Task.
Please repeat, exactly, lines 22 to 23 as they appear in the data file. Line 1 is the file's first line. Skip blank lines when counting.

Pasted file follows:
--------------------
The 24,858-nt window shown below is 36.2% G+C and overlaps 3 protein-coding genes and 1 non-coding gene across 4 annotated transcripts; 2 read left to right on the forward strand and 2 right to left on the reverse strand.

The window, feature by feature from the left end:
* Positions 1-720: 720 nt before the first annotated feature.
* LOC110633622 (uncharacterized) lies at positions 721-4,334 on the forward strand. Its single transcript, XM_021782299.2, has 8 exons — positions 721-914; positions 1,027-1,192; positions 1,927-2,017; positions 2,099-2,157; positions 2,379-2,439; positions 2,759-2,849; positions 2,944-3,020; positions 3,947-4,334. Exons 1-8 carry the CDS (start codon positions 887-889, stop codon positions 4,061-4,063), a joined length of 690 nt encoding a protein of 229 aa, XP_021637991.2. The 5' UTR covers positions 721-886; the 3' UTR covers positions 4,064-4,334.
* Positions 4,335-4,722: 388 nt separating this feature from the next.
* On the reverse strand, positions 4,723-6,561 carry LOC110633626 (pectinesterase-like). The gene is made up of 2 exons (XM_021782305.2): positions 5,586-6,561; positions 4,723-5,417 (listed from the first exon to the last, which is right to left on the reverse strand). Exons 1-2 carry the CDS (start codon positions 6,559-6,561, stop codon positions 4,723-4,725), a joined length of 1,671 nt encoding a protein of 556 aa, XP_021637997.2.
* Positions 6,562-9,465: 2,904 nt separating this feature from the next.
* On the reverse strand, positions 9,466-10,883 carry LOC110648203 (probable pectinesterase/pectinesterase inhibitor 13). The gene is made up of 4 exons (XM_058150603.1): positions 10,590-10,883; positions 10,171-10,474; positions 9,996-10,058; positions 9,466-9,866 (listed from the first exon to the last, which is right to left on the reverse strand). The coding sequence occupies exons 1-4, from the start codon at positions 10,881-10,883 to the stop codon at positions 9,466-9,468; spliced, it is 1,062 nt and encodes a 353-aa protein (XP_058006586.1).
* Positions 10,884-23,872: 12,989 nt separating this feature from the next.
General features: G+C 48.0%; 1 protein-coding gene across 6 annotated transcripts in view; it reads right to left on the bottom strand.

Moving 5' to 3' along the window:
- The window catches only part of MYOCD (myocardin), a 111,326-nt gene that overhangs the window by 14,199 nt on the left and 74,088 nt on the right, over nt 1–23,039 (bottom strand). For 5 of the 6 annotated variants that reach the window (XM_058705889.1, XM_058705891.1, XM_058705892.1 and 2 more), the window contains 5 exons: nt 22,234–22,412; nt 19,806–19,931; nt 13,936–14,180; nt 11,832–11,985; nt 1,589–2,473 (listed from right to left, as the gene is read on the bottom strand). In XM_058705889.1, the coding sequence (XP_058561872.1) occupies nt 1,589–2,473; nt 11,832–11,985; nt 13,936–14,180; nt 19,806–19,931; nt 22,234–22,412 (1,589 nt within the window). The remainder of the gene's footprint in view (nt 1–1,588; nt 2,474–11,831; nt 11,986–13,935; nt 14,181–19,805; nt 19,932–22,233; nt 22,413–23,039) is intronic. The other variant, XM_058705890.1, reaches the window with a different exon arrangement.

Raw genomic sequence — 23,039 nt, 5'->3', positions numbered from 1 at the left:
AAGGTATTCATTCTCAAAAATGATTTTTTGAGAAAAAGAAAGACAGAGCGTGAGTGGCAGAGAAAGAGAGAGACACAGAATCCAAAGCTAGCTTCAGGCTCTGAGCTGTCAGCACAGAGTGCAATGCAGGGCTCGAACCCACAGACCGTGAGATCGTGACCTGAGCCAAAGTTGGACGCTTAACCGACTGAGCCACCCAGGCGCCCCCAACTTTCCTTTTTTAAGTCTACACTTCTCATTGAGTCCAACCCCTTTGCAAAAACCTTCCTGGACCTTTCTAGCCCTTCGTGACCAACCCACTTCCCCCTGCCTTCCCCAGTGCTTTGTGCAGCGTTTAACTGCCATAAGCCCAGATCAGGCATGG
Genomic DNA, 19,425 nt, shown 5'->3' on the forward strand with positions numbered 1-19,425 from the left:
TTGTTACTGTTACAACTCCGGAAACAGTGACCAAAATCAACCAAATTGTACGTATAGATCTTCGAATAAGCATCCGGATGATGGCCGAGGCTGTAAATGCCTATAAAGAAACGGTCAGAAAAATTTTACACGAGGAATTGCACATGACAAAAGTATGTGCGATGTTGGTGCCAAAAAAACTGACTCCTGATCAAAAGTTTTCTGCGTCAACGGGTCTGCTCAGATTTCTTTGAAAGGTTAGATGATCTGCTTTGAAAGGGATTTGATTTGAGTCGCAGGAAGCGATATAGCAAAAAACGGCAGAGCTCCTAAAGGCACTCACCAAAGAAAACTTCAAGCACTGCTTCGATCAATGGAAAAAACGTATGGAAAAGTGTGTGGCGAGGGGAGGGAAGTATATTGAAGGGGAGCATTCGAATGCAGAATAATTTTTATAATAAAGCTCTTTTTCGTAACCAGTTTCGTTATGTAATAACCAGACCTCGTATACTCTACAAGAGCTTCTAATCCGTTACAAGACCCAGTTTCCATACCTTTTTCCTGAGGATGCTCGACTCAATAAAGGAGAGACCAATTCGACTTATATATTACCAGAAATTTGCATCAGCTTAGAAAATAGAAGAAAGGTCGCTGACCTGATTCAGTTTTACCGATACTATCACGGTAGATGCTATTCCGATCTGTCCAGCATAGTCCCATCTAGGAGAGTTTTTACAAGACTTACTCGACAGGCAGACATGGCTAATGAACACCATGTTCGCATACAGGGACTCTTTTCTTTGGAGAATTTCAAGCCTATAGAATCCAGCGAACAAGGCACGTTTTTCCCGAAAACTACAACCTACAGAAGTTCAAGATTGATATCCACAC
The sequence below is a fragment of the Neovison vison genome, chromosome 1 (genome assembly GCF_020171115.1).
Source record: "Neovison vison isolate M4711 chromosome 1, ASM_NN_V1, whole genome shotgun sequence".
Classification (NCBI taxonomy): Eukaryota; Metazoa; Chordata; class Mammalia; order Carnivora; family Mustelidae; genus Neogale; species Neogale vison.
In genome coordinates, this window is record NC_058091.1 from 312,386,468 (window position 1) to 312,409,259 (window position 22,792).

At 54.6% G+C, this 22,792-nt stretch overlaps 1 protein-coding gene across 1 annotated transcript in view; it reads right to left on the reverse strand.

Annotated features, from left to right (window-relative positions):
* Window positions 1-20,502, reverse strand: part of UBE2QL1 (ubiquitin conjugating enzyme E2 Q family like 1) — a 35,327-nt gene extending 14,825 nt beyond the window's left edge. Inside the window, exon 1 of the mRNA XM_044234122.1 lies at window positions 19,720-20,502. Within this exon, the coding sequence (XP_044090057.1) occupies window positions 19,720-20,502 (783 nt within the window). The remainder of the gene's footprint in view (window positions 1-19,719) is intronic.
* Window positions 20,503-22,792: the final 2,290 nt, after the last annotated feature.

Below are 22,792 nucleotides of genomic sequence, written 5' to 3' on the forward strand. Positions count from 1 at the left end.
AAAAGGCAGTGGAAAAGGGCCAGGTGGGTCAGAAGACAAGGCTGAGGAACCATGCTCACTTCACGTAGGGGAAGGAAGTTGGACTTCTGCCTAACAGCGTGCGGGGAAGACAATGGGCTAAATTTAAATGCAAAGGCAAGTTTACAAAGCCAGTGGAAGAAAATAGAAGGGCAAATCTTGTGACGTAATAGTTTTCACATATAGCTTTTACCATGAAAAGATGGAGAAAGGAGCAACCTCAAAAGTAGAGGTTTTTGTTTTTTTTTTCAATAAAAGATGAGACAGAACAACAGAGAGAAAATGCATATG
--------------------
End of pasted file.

Annotated features, from left to right (window-relative positions):
* Window positions 1-20,502, reverse strand: part of UBE2QL1 (ubiquitin conjugating enzyme E2 Q family like 1) — a 35,327-nt gene extending 14,825 nt beyond the window's left edge. Inside the window, exon 1 of the mRNA XM_044234122.1 lies at window positions 19,720-20,502. Within this exon, the coding sequence (XP_044090057.1) occupies window positions 19,720-20,502 (783 nt within the window). The remainder of the gene's footprint in view (window positions 1-19,719) is intronic.